The statue can be seen for free 24 hours a day.

Other temples and monuments

But Ayutthaya offers many more attractions and sights that we can't fit into this mini-guide. For a complete list of all temples and monuments, visit the official tourism website: tourismthailand.org.

Entrance fees and opening hours of monuments

Most of the temples and monuments in the city open between 8:00 and 9:00 am every day and close around 5:00 pm.

Tickets can only ever be bought separately for individual temples and cost from 20 thb to 50 thb. You can only pay cash. The areas outside the temples are open 24 hours a day, you will not pay any entrance fee to the historic district of the city.

How to get around the city

The historic centre is accessible in three main ways: on foot, by bicycle and by tuk-tuk.

The distances are quite long and since Ayutthaya is on flat land, the ideal mode of transport is the bicycle. There are literally rental shops on every corner and you can pay around 150 thb for a day's rental.

You can arrange with a tuk-tuk driver to go around all the major temples with you, for a full day the acceptable amount is up to 350 thb.

Accommodation Ayutthaya

To enjoy the city properly, we recommend staying here for sure for at least one night. You'll find more than enough hostels, budget and luxury hotels. We would recommend these accommodations:

  • The Park Ayutthaya Resort And Spa *** - a smaller, relaxed hostel right in the heart of the historic park. Rates from 17 eur per night
  • Baan Suan Krung Thao *** - a very nice modern guesthouse just a few metres from the minibus stop to Bangkok. Prices from 26 eur per night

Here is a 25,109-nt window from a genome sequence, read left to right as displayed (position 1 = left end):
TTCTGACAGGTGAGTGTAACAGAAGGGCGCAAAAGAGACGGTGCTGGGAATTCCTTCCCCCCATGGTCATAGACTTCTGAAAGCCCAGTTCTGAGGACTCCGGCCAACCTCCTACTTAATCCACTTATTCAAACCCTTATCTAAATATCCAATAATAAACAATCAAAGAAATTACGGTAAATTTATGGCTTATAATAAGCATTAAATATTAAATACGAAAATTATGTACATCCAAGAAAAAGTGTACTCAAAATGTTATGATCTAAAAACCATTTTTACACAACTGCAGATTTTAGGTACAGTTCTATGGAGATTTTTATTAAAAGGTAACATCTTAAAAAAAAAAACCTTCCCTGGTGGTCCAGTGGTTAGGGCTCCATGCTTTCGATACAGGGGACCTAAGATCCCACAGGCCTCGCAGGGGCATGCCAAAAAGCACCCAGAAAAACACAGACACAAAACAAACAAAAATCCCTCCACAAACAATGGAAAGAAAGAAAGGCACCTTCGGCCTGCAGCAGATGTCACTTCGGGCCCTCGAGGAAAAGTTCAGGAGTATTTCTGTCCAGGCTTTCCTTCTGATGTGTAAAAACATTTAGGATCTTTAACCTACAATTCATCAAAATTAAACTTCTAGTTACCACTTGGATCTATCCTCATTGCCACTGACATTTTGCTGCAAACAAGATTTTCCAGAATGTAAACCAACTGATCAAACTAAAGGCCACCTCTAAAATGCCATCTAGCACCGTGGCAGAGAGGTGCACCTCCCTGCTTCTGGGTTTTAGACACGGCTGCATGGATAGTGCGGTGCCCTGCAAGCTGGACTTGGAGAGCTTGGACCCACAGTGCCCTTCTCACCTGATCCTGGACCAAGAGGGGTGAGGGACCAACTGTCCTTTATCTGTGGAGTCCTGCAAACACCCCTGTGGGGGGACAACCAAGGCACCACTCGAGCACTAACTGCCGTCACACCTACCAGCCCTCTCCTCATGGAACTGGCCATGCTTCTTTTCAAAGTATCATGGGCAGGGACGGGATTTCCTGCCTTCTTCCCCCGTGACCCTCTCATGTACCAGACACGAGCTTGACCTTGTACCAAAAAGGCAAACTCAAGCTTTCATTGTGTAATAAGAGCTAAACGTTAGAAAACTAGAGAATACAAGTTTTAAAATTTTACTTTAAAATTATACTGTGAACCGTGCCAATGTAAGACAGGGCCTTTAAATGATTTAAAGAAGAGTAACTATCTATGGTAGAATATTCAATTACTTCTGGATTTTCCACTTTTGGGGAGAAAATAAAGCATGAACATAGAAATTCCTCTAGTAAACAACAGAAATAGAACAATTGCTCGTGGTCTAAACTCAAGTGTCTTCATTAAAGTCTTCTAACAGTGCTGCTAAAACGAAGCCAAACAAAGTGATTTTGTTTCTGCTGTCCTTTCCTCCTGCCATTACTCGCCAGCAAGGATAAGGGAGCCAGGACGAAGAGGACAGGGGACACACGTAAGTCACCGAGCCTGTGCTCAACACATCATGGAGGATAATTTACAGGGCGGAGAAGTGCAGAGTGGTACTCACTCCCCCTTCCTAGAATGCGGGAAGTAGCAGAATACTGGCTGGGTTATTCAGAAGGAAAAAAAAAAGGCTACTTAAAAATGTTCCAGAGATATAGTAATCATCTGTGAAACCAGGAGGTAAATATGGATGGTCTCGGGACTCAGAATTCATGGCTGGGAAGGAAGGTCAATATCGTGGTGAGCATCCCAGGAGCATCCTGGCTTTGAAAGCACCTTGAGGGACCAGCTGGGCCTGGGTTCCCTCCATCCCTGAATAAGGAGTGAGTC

• iuDia **** - modern boutique hotel overlooking the Chao Phraya River. Rates from 62 eur per night

Find all accommodation in Ayutthaya on booking.com or agoda.com.

How to get to Ayutthaya

Ayutthaya lies about 80km north of Bangkok, making it an ideal place for a day trip or more likely a two-day trip from the capital. With transport companies and search engines, you can sometimes also come across the full name of the city "Phra Nakhon si Ayutthaya".

By bus

The most frequent way to get to the city is by bus or rather minivan/van. In Bangkok they all leave from the central Mochit bus station, where there is a special outdoor area just for smaller vans. You'll always find ticket offices in front of the platforms.

In Ayutthaya, most vans stop on Naresuan Road(exact location on map), some leave from the intersection of Naresuan Road and Soi Bang Ian(location on map).

The journey takes an hour and a half and costs 100 thb. Tickets do not need to be booked in advance.

By train

The other option is to travel by train, which has the advantage of stopping at stations in Bangkok with direct links to the metro (Bang Sue and Hua Lamphong) as opposed to buses. The disadvantage is the considerable irregularity in timetables, with trains running on the route early in the morning and then not until the afternoon.

The train is virtually as fast as the bus and you can buy tickets for 2nd and 3rd class cars at the station. A 3rd class ticket with just wooden benches in a 3+3 arrangement costs 25 thb, 2nd class in a 2+2 seat arrangement works out at 65 thb.

Timetables can be found on the Thai Railways website: www.dticket.railway.co.th